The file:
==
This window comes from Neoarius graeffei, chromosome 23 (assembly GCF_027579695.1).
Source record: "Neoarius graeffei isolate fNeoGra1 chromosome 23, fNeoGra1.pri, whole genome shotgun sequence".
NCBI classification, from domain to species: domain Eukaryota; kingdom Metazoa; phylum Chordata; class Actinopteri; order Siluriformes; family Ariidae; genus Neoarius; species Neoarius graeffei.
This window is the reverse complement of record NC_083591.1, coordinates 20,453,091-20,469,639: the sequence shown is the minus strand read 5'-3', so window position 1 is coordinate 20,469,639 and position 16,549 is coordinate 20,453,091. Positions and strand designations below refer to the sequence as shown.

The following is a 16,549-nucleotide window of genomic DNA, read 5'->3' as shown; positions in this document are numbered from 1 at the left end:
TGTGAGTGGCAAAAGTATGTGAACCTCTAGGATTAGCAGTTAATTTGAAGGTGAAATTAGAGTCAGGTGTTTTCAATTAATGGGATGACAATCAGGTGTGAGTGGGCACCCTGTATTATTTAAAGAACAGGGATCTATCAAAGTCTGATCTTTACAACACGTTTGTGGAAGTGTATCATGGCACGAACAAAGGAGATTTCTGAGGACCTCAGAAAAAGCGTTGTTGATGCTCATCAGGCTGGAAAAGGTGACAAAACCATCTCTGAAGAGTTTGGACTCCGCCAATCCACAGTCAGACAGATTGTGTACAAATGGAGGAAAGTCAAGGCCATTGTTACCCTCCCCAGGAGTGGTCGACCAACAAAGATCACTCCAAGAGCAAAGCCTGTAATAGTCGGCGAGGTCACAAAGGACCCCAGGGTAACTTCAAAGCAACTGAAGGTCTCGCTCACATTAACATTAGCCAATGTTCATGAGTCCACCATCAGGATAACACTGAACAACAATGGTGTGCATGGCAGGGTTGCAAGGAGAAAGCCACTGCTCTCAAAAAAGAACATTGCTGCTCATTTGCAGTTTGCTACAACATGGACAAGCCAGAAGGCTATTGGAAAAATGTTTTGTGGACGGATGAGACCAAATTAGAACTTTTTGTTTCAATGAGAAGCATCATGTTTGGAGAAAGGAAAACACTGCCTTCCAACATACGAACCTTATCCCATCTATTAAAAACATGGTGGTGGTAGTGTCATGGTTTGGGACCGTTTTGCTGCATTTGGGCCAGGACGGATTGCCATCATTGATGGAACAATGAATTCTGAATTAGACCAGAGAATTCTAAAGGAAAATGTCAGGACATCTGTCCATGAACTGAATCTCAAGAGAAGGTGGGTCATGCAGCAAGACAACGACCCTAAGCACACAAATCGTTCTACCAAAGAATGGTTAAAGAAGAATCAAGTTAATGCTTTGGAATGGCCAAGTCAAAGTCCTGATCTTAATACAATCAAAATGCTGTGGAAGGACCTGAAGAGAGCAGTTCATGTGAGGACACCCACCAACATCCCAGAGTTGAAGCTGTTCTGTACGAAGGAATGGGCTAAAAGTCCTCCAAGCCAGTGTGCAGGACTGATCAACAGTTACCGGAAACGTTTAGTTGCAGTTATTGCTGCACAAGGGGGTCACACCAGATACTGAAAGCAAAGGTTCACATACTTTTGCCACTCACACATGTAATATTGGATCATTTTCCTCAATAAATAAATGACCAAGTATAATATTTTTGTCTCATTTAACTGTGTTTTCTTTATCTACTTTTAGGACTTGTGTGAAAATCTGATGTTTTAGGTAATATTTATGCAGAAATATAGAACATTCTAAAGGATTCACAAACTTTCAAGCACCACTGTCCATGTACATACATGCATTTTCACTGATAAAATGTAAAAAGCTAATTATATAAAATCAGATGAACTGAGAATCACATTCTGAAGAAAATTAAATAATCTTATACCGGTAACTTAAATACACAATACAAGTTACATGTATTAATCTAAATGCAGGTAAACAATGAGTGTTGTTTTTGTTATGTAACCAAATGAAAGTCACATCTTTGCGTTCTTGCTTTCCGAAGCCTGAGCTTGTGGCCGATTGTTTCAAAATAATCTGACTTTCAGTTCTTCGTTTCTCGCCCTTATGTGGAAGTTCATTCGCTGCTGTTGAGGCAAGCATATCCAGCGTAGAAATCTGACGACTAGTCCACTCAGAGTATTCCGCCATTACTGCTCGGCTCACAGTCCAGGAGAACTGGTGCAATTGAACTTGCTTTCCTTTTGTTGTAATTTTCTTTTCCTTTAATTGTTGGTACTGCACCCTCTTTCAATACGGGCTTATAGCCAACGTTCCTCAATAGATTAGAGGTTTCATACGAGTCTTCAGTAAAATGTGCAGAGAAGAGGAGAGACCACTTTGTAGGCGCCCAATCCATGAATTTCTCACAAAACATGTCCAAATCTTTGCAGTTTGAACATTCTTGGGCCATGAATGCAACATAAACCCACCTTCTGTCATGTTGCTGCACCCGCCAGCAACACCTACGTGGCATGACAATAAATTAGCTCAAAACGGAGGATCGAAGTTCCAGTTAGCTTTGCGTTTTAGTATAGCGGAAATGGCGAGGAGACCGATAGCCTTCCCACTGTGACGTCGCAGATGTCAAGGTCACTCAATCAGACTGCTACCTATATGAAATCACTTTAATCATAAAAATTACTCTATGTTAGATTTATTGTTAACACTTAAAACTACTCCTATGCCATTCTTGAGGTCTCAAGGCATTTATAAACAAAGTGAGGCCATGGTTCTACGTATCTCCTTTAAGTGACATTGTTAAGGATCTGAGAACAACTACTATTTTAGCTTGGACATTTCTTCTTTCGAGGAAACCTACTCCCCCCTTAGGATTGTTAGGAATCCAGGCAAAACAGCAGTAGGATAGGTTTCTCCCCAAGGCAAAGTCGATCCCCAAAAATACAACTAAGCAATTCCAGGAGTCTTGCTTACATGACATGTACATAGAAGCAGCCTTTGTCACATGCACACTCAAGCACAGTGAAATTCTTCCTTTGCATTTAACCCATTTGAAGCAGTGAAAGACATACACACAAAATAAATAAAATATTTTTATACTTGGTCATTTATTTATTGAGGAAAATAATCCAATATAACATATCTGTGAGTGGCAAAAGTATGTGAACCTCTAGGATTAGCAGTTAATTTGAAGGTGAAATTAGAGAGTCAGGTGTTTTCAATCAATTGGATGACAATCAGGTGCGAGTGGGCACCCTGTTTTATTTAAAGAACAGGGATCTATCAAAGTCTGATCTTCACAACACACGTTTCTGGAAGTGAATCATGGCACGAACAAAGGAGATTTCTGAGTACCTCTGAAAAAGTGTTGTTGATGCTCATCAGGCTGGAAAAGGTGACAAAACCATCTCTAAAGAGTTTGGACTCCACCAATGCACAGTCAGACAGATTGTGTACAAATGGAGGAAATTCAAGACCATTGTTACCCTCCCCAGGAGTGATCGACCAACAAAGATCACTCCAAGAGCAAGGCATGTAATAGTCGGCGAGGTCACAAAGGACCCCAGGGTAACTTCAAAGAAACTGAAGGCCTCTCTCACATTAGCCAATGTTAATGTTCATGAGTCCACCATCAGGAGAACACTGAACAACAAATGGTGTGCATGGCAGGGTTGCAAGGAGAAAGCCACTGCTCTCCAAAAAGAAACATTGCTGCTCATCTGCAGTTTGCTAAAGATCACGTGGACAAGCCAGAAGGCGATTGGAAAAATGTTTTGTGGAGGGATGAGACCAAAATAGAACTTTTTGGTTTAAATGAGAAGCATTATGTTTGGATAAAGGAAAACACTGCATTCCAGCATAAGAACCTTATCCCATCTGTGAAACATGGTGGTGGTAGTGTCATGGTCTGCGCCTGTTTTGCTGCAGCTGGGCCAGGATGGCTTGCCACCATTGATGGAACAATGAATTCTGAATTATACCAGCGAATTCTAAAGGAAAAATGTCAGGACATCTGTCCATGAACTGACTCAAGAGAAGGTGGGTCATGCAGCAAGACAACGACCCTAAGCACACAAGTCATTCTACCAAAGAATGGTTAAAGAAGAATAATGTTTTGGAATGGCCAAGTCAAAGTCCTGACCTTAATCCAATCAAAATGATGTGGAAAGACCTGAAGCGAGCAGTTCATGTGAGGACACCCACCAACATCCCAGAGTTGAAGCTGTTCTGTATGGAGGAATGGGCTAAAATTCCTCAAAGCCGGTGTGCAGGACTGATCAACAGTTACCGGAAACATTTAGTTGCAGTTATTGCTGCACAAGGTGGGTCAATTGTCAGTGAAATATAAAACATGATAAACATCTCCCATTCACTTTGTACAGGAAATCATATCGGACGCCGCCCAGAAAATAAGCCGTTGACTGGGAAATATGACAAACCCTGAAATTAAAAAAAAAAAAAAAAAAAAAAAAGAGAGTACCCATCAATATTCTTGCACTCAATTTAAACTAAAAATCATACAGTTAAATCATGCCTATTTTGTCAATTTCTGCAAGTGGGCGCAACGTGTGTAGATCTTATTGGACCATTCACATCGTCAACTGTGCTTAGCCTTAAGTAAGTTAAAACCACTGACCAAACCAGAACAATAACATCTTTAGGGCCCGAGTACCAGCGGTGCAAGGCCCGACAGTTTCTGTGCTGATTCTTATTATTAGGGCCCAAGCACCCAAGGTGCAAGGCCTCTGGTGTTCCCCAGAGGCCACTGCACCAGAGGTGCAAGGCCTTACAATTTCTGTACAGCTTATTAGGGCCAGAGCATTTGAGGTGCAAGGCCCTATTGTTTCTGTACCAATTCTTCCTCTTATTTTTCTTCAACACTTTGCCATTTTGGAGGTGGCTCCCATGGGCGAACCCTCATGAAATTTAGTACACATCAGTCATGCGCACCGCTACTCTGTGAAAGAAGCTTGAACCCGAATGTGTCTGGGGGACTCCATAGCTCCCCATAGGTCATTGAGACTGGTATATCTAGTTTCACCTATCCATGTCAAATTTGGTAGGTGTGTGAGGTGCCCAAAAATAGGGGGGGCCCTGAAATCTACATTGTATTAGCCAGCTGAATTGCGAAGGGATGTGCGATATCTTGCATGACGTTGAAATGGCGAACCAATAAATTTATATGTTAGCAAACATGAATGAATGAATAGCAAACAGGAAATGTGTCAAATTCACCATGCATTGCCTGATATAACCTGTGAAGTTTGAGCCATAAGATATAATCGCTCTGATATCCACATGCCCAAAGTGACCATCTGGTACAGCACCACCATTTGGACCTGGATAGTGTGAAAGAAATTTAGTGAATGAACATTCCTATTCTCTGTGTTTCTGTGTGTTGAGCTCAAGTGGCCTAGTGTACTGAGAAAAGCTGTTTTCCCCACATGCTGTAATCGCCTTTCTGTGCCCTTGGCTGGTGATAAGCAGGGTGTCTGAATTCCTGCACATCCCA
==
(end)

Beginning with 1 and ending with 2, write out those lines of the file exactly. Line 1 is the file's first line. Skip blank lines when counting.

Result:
This window comes from Neoarius graeffei, chromosome 23 (assembly GCF_027579695.1).
Source record: "Neoarius graeffei isolate fNeoGra1 chromosome 23, fNeoGra1.pri, whole genome shotgun sequence".